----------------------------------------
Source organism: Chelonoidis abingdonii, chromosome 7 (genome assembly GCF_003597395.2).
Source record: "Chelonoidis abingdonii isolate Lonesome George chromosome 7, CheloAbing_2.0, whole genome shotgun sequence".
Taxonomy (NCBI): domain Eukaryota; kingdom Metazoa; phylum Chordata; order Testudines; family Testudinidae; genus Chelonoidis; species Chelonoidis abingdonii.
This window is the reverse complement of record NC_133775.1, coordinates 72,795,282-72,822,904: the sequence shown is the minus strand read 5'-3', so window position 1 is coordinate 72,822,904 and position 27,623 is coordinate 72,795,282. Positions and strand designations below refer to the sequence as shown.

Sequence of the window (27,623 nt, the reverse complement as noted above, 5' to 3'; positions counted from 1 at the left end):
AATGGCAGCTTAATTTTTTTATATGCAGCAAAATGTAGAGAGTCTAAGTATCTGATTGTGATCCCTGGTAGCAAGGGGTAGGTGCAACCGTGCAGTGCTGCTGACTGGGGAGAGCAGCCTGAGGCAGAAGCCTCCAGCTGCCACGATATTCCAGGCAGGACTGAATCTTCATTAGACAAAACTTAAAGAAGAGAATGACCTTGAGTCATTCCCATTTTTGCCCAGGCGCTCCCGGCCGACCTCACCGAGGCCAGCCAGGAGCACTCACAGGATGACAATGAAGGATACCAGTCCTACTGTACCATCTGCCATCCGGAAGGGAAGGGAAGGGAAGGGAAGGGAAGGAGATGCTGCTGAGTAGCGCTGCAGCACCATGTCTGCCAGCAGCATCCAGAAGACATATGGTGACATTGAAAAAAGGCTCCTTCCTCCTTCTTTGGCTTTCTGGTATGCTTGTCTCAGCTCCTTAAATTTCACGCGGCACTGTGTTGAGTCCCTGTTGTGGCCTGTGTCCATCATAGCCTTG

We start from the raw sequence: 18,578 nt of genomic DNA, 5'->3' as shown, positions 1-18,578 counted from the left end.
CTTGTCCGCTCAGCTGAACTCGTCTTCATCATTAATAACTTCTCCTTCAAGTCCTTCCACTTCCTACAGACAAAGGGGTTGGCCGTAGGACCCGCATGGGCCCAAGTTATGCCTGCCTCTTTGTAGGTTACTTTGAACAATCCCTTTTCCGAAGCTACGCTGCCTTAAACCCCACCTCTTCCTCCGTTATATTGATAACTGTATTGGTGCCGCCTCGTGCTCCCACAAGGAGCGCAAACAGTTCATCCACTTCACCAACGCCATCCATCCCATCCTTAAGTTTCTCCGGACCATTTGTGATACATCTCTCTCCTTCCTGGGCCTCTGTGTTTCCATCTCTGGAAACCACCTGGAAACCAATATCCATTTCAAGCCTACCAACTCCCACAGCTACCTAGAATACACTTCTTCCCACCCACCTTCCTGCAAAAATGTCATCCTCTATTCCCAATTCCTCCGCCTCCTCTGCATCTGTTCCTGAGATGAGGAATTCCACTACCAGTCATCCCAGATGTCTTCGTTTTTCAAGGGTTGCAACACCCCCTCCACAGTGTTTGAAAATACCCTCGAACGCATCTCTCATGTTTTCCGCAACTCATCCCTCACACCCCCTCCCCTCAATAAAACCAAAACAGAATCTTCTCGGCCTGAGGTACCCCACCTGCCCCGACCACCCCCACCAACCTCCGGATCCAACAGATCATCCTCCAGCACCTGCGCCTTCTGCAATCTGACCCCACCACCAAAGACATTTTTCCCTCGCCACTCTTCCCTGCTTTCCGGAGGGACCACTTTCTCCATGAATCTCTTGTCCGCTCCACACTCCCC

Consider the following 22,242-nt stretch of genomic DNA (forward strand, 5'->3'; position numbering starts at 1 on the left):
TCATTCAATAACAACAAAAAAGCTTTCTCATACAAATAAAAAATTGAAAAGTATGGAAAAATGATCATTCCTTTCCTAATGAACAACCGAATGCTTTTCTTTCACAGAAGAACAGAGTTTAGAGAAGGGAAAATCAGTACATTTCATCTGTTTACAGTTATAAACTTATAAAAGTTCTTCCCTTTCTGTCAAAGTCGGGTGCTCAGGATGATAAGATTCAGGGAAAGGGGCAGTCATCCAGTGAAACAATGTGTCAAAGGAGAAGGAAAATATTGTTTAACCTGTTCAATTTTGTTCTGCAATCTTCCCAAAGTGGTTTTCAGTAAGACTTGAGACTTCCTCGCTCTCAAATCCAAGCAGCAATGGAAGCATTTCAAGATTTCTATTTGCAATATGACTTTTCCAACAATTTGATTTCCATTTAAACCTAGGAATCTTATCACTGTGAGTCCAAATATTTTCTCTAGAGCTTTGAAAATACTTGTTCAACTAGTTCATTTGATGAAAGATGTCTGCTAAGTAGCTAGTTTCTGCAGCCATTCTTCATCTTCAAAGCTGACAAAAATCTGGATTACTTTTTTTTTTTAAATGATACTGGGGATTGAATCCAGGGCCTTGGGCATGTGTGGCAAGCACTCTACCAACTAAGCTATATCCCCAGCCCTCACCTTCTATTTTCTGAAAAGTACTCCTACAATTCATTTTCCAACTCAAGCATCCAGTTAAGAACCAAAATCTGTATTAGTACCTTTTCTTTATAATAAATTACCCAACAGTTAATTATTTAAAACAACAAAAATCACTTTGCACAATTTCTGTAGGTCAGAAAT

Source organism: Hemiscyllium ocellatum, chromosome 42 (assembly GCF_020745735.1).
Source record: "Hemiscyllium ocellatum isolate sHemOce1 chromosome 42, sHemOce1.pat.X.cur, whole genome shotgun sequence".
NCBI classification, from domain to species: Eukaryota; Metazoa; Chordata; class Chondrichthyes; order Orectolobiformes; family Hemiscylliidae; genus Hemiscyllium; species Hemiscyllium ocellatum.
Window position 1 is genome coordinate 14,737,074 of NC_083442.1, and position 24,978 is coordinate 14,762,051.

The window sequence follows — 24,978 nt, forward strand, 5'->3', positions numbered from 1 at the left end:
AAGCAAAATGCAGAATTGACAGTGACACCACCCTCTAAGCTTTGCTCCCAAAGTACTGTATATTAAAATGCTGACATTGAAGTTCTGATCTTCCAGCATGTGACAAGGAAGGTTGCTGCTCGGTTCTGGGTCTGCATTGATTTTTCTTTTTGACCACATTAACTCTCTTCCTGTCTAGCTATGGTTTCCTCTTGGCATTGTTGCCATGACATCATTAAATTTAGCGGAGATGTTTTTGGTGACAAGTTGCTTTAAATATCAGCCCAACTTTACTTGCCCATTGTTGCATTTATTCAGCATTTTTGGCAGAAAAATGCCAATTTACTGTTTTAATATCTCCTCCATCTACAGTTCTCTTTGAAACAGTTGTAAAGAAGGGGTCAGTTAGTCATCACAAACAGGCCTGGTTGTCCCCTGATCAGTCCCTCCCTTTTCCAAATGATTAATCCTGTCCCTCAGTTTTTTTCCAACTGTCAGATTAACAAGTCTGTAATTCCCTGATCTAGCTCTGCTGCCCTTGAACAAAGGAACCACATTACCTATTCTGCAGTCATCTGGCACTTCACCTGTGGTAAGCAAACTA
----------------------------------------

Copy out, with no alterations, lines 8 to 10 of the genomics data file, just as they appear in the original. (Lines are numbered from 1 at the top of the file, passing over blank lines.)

CTTGTCCGCTCAGCTGAACTCGTCTTCATCATTAATAACTTCTCCTTCAAGTCCTTCCACTTCCTACAGACAAAGGGGTTGGCCGTAGGACCCGCATGGGCCCAAGTTATGCCTGCCTCTTTGTAGGTTACTTTGAACAATCCCTTTTCCGAAGCTACGCTGCCTTAAACCCCACCTCTTCCTCCGTTATATTGATAACTGTATTGGTGCCGCCTCGTGCTCCCACAAGGAGCGCAAACAGTTCATCCACTTCACCAACGCCATCCATCCCATCCTTAAGTTTCTCCGGACCATTTGTGATACATCTCTCTCCTTCCTGGGCCTCTGTGTTTCCATCTCTGGAAACCACCTGGAAACCAATATCCATTTCAAGCCTACCAACTCCCACAGCTACCTAGAATACACTTCTTCCCACCCACCTTCCTGCAAAAATGTCATCCTCTATTCCCAATTCCTCCGCCTCCTCTGCATCTGTTCCTGAGATGAGGAATTCCACTACCAGTCATCCCAGATGTCTTCGTTTTTCAAGGGTTGCAACACCCCCTCCACAGTGTTTGAAAATACCCTCGAACGCATCTCTCATGTTTTCCGCAACTCATCCCTCACACCCCCTCCCCTCAATAAAACCAAAACAGAATCTTCTCGGCCTGAGGTACCCCACCTGCCCCGACCACCCCCACCAACCTCCGGATCCAACAGATCATCCTCCAGCACCTGCGCCTTCTGCAATCTGACCCCACCACCAAAGACATTTTTCCCTCGCCACTCTTCCCTGCTTTCCGGAGGGACCACTTTCTCCATGAATCTCTTGTCCGCTCCACACTCCCC

Consider the following 22,242-nt stretch of genomic DNA (forward strand, 5'->3'; position numbering starts at 1 on the left):
TCATTCAATAACAACAAAAAAGCTTTCTCATACAAATAAAAAATTGAAAAGTATGGAAAAATGATCATTCCTTTCCTAATGAACAACCGAATGCTTTTCTTTCACAGAAGAACAGAGTTTAGAGAAGGGAAAATCAGTACATTTCATCTGTTTACAGTTATAAACTTATAAAAGTTCTTCCCTTTCTGTCAAAGTCGGGTGCTCAGGATGATAAGATTCAGGGAAAGGGGCAGTCATCCAGTGAAACAATGTGTCAAAGGAGAAGGAAAATATTGTTTAACCTGTTCAATTTTGTTCTGCAATCTTCCCAAAGTGGTTTTCAGTAAGACTTGAGACTTCCTCGCTCTCAAATCCAAGCAGCAATGGAAGCATTTCAAGATTTCTATTTGCAATATGACTTTTCCAACAATTTGATTTCCATTTAAACCTAGGAATCTTATCACTGTGAGTCCAAATATTTTCTCTAGAGCTTTGAAAATACTTGTTCAACTAGTTCATTTGATGAAAGATGTCTGCTAAGTAGCTAGTTTCTGCAGCCATTCTTCATCTTCAAAGCTGACAAAAATCTGGATTACTTTTTTTTTTTAAATGATACTGGGGATTGAATCCAGGGCCTTGGGCATGTGTGGCAAGCACTCTACCAACTAAGCTATATCCCCAGCCCTCACCTTCTATTTTCTGAAAAGTACTCCTACAATTCATTTTCCAACTCAAGCATCCAGTTAAGAACCAAAATCTGTATTAGTACCTTTTCTTTATAATAAATTACCCAACAGTTAATTATTTAAAACAACAAAAATCACTTTGCACAATTTCTGTAGGTCAGAAAT